Taxation and Multi-period Global Cap and Trade by Mitchell Kane, Professor of Law, NYU School of Law, has been published in the New York University Environmental Law Journal (19 NYU Env.L.J. 87 (2011)).  A brief abstract is below:

This paper analyzes the ways in which taxation can distort prices in greenhouse gas emissions permit markets that encompass multiple periods and multiple jurisdictions. The paper first distinguishes between two broad ways in which the tax system intersects with permit markets. The first relates to the optimal provision of public goods and encompasses the set of questions typically dealt with under the analysis of a potential “double dividend” from environmental taxes. The second relates to abatement efficiency and involves the removal of tax induced distortions to otherwise efficient incentives for firms to abate emissions at least cost. The paper then describes two ways in which a tax system can seek to address abatement efficiency. The tax system can attempt to equalize tax treatment of actual abatement across firms and the tax treatment of permits across firms (inter-firm neutrality). Or, the system can attempt to equalize the tax treatment of actual abatement and permits within each firm (intra-firm neutrality). The paper describes the requisite conditions for these two neutrality approaches and the predicted effects on permit prices. It also demonstrates that in a multi-period regime one can expect to observe both premia to banking permits (the typical lock-in problem described in the literature) as well as penalties to banking permits. Moreover, only the norm of inter-firm neutrality can adequately address both banking premia and banking penalties. The paper also shows that the preferred approach to neutrality is likely to evolve with the geographic expansion of the market. Inter-firm neutrality is the preferred approach in a national market because of its superior ability to deal with inter-temporal distortions; intra-firm neutrality is the preferred approach in the multi-jurisdictional context because of the relative ease of coordinating tax treatment within firms as opposed to across firms. Finally, the paper applies the relevant neutrality norms to two crucial tax policy questions that arise under permit markets: the appropriate treatment of permits allocated gratis and the appropriate sourcing of abatement and permit costs.

GTP Lunch Series: Jodi Schwartz (LL.M. ’87) (Mon, March 5, 12:30 PM)

Jodi Schwartz

On Monday, March  5, from 12:30 PM to 1:30 PM in the Snow Dining Room, Jodi Schwartz (LL.M. ’87) was the second guest speaker of the Spring 2012 Graduate Tax Program Lunch Series.

Jodi J. Schwartz is a Partner at Wachtell, Lipton, Rosen & Katz.  Her practice focuses on the tax aspects of corporate transactions, including mergers and acquisitions, joint ventures, spin-offs and financial instruments. Ms. Schwartz has been the principal tax lawyer on numerous domestic and cross border transactions in a wide range of industries. She was elected partner in 1991.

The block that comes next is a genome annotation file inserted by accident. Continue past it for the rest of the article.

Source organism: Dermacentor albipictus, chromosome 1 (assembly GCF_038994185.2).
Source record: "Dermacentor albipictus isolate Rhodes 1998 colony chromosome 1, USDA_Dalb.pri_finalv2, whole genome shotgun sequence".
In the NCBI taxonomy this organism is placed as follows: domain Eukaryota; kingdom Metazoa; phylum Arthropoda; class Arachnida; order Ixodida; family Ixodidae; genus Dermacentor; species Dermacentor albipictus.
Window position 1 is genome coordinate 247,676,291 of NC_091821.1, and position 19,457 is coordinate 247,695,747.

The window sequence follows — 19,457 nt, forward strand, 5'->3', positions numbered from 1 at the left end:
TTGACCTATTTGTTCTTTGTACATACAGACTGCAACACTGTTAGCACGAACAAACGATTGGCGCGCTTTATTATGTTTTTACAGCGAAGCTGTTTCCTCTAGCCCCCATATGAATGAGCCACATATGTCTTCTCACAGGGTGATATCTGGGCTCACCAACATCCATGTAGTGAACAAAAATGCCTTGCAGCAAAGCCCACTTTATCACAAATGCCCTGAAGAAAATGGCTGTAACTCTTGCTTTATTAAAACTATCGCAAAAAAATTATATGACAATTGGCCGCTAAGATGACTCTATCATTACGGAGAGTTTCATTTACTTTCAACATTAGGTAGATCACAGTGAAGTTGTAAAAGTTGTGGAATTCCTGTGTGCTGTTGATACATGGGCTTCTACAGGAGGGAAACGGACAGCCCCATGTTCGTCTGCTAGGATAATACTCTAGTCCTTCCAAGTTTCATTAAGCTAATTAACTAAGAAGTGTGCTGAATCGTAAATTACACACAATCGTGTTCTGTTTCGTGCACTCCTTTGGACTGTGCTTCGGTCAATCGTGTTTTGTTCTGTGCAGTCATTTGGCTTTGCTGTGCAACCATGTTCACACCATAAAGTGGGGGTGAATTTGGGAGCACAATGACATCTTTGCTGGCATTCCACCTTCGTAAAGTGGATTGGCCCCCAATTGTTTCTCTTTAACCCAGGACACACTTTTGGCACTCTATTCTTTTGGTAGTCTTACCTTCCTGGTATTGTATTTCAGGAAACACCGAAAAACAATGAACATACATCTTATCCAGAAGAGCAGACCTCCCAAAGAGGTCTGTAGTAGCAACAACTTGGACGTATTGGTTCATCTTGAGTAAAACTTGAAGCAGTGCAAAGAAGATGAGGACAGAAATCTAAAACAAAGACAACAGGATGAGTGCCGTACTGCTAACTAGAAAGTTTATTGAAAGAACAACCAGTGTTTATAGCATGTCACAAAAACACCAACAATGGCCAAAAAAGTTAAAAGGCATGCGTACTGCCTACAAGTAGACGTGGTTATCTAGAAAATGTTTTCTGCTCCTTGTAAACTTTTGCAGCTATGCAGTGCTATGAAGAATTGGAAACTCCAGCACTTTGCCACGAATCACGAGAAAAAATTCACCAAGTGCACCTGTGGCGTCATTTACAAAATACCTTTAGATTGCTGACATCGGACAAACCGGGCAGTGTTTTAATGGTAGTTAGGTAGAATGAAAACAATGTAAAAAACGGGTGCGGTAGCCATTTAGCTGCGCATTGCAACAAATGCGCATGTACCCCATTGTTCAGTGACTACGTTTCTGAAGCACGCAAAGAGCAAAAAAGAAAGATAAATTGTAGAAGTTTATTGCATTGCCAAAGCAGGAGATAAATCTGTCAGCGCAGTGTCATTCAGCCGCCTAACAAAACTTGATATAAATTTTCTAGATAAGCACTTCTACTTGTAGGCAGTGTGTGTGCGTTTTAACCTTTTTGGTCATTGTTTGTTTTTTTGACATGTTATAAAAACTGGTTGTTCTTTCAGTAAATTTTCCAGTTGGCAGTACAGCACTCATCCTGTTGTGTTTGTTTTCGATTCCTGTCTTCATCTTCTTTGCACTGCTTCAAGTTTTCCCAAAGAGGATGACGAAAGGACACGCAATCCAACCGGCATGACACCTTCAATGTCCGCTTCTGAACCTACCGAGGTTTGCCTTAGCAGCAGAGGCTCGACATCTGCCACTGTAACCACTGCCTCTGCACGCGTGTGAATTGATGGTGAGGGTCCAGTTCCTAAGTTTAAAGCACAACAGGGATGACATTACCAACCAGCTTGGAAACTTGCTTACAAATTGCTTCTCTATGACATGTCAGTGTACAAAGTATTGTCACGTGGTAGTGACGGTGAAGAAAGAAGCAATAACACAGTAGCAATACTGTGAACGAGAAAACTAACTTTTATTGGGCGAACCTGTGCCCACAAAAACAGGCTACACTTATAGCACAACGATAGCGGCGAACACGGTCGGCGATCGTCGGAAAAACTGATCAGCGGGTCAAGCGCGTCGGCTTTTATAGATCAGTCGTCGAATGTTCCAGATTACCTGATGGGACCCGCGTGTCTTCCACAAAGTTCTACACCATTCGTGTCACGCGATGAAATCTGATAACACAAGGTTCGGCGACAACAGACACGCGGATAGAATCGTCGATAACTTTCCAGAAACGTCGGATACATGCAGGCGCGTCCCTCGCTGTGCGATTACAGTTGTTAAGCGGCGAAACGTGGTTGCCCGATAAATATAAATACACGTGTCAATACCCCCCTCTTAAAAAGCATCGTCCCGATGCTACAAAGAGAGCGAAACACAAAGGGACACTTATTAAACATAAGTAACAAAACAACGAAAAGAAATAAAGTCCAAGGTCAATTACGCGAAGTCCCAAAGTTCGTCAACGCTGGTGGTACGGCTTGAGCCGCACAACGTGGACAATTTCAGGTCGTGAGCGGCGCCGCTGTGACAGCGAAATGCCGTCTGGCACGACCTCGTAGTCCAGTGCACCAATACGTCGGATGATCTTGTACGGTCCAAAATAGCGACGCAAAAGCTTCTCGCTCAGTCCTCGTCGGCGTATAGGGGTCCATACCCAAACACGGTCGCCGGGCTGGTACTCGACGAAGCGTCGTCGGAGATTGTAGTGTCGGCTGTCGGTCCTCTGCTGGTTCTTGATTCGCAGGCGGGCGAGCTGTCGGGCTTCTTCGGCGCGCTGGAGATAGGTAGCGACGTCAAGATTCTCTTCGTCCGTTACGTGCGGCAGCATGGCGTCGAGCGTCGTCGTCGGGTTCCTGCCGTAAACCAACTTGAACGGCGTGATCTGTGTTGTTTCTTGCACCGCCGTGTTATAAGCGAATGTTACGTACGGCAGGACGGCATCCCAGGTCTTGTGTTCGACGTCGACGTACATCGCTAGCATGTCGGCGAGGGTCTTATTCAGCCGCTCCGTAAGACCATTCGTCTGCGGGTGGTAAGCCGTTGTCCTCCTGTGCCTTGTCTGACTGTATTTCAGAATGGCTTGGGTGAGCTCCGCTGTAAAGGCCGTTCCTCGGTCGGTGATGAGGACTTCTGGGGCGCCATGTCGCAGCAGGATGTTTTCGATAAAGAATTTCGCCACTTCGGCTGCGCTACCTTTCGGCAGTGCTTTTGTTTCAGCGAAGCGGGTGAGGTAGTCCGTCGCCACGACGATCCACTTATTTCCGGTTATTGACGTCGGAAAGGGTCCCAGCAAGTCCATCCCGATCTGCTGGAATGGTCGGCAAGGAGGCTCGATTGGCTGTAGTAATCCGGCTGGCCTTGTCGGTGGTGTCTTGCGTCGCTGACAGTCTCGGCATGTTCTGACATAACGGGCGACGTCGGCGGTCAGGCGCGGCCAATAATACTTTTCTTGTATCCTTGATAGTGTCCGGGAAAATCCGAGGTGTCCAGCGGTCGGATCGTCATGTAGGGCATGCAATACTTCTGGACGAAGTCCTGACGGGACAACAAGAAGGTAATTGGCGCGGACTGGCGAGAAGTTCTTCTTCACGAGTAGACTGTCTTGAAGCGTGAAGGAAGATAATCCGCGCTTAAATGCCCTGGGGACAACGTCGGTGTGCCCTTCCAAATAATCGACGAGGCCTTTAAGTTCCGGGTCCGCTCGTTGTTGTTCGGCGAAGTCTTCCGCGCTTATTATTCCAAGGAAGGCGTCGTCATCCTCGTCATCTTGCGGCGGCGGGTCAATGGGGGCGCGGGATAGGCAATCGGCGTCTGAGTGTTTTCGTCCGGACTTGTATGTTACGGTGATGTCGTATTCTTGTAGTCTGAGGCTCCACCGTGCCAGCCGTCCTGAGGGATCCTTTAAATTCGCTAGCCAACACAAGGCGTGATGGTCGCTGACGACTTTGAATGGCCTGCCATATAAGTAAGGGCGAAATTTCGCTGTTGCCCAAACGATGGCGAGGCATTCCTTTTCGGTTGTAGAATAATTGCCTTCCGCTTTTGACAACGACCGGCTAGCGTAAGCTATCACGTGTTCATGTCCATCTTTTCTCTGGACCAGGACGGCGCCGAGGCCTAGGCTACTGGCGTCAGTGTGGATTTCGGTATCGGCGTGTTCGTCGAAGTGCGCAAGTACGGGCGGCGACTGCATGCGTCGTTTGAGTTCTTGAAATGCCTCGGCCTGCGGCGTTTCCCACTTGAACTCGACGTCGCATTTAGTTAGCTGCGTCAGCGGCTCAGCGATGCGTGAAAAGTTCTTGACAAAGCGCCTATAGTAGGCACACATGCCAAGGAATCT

Ms. Schwartz received her B.S. in Economics (magna cum laude) from the University of Pennsylvania in 1981, her M.B.A. from the University of Pennsylvania (Wharton School) in 1984, her J.D. (magna cum laude) from the University of Pennsylvania Law School in 1984, and her LL.M in Taxation from the New York University Law School in 1987.

Ms. Schwartz is recognized as one of the world’s leading lawyers in the field of taxation, including being selected by Chambers Global Guide to the World’s Leading LawyersChambers USA Guide to America’s Leading Lawyers for BusinessWho’s Who Legal- The International Who’s Who of Business Lawyers and by Euromoney Institutional Investor’s Guide to the World’s Leading Tax Advisors. In addition, she is Chair of the Tax Section of the New York State Bar Association.

Ms. Schwartz serves on the board of the American Jewish Joint Distribution Committee, the Foundation for Jewish Camp and the Jewish Community Project of Lower Manhattan; and, previously, served on the Board of Overseers of the University of Pennsylvania Law School. Ms. Schwartz lives in Manhattan with her husband, son and daughter.

JD/LL.M. in Tax Meeting — Thurs., March 8, 1 PM (FH 216)

On THURS., MARCH 8th at 1:00 PM in FURMAN 216, the Graduate Tax Program will host a meeting for all J.D. students interested in learning about the J.D./LL.M in Taxation program and related scholarship opportunities.

At the meeting, we will discuss the following:

•       J.D./LL.M. IN TAXATION: Current NYU J.D. students can receive up to 12 credits of LL.M. advanced standing for certain tax courses taken at NYU School of Law and may qualify to obtain a Tax LL.M. with only one additional full-time semester of post-J.D. study.  NOTE:  For 3Ls who may be interested in this program, THE DEADLINE TO APPLY IS APRIL 2, 2012.

•       TAX POLICY FELLOWSHIP: A small number of 3L J.D./LL.M. in Taxation candidates will be selected to spend up to six months as interns at the U.S. Department of the Treasury or the Staff of the Joint Committee on Taxation during Summer 2012 and Fall 2012.  A stipend is available, absent outside funding.  The fellows will complete the LL.M. in Taxation during the Spring 2013 semester and may receive a scholarship for their semester as LL.M. students.

•       TAX LAW REVIEW SCHOLARSHIP: The Tax Law Review (TLR), the premier law school journal for tax policy scholarship, often awards a one-half tuition, merit-based scholarship to a J.D./LL.M. student.  The winners of the TLR Scholarships serve as student editors, who do cite checking, proofreading, etc.  This involves a commitment of approximately 15 hours a week.  Students who are eligible to apply are current 2Ls interested in the J.D./LL.M. in Taxation program.  A student must have completed Income Taxation and priority will be given to a student who has taken an additional tax course(s).